The financial reform bill approved in December, 2009 by the US House of Representatives proposed to regulate the financial industry and keep firms from growing “too big to fail.” The bill can be likened to a ship made of Swiss cheeze, yet seemingly seaworthy. A key intention of the bill was to gain control over the vast market in “over the counter” derivatives by forcing trading onto open exchanges, where regulators can monitor it. Unregulated derivatives were behind much of the havoc that nearly brought down the financial system in 2008, including the subprime-mortgage-backed securities that put many firms underwater and the credit default swaps sold by AIG, the giant insurance company that sucked up about $180 billion in bailout money. The $592 trillion global market in these mostly unmonitored derivatives remained in 2009 among the most profitable businesses for the biggest banks—Goldman Sachs, JPMorgan Chase, Citigroup, Bank of America, and Morgan Stanley—and Wall Street doesn’t want Washington tampering with it. Early versions of Frank’s bill allowed many derivatives to continue trading off exchanges. The bill, Frank wrote, “could be subject to manipulation” by “clever financial firms” seeking to evade a requirement that they trade derivatives on open exchanges.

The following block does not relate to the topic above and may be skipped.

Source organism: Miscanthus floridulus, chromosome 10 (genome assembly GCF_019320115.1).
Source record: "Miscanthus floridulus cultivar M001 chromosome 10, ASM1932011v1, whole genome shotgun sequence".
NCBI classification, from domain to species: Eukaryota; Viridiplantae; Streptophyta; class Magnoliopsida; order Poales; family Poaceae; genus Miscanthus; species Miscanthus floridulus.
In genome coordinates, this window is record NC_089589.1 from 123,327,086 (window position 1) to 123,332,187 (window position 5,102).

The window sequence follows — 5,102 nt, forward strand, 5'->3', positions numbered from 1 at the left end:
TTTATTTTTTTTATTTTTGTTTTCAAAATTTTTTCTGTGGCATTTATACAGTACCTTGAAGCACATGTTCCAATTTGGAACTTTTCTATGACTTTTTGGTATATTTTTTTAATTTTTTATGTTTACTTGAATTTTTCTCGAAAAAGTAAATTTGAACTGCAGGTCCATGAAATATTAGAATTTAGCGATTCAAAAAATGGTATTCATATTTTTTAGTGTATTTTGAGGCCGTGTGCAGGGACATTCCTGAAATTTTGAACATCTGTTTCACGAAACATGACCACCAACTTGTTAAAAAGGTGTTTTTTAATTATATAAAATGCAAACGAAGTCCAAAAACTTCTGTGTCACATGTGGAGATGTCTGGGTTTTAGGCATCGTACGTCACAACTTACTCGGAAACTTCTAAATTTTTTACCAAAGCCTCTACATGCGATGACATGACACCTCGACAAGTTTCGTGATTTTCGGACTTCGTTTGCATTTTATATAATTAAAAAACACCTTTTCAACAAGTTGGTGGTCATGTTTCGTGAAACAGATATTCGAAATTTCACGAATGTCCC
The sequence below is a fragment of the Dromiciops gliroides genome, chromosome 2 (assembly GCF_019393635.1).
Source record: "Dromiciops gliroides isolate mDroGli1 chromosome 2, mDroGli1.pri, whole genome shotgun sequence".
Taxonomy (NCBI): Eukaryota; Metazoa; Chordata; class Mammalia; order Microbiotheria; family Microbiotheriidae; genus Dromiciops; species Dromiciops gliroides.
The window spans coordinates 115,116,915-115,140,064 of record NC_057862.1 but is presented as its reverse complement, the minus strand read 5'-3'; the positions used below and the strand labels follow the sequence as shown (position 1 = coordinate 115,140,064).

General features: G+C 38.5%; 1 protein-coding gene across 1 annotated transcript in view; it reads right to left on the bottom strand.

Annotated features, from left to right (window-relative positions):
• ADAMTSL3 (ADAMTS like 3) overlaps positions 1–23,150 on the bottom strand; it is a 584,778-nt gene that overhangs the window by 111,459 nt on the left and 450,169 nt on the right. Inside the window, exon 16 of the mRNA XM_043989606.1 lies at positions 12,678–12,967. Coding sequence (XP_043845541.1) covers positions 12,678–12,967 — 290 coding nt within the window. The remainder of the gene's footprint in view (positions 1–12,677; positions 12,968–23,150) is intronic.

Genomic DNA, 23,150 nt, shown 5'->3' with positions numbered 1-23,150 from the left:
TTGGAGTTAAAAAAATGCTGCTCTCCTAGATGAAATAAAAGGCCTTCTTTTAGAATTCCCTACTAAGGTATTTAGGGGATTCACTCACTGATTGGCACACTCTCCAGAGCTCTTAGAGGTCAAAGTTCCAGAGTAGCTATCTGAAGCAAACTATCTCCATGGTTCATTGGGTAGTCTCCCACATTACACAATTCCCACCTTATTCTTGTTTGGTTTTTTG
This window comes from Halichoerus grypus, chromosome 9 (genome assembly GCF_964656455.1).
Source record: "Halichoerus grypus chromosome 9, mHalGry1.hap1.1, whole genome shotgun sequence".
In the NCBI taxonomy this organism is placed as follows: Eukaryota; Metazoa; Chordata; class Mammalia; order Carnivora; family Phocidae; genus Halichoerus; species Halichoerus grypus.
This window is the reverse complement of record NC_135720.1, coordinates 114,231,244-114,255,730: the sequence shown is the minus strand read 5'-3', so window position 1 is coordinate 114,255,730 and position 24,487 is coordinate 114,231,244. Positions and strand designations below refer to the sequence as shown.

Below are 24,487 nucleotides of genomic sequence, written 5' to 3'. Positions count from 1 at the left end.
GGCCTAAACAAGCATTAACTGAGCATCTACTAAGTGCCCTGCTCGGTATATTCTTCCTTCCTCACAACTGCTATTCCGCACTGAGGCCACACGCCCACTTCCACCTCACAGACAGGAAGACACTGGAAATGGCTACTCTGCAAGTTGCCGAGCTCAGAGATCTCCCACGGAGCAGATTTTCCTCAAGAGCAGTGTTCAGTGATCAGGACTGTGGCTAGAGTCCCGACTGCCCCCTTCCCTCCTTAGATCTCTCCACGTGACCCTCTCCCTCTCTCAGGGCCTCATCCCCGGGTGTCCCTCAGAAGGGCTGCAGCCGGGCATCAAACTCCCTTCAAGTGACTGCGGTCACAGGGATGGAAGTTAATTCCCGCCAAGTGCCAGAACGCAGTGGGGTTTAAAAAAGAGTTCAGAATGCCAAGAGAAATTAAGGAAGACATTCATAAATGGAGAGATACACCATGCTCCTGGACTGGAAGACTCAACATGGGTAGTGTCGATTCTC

The full essay is at "Bankers Writing Financial Reform Law."

TARP and Foreclosures: A Matter of Misplaced Priorities

Neil Kashkari wrote up the U.S. Treasury department’s Break the Glass Bank Recapitalization Plan in April, 2008—months before the financial crisis—as a “just in case.” It was essentially the TARP program.  Karshkari states in his plan that governmental purchases of toxic mortgage-based assets would do “nothing to help homeowners without [there being] a complimentary program.” He notes that should there be a crisis, “there would be enormous political pressure” for relief going to homeowners in trouble.  Considering the noted downside to his plan, he may have viewed any such pressure from “the masses” as a problem to be ignored rather than even assuaged.  He also admits in his plan that it would provide “no guarantee banks [would] resume lending.”  It is odd that his was made explicit yet not dealt with.  He does gloss an alternative option (C) that would involve refinancing the troubled mortgages, though he assumes a (needlessly cumbersome) case by case basis and that the servicers would determine which loans to put into the program.  The culprits could opt out to insist on the higher payments. In other words, Kashkari was assuming that the government shouldn’t or couldn’t force the banks to take write-downs.  As a former Goldman Sachs man himself (like his boss at the time, Henry Paulson), Kashkari probably didn’t want to propose anything that the bankers wouldn’t view as being in their interest.

The full essay is at "TARP and Foreclosures."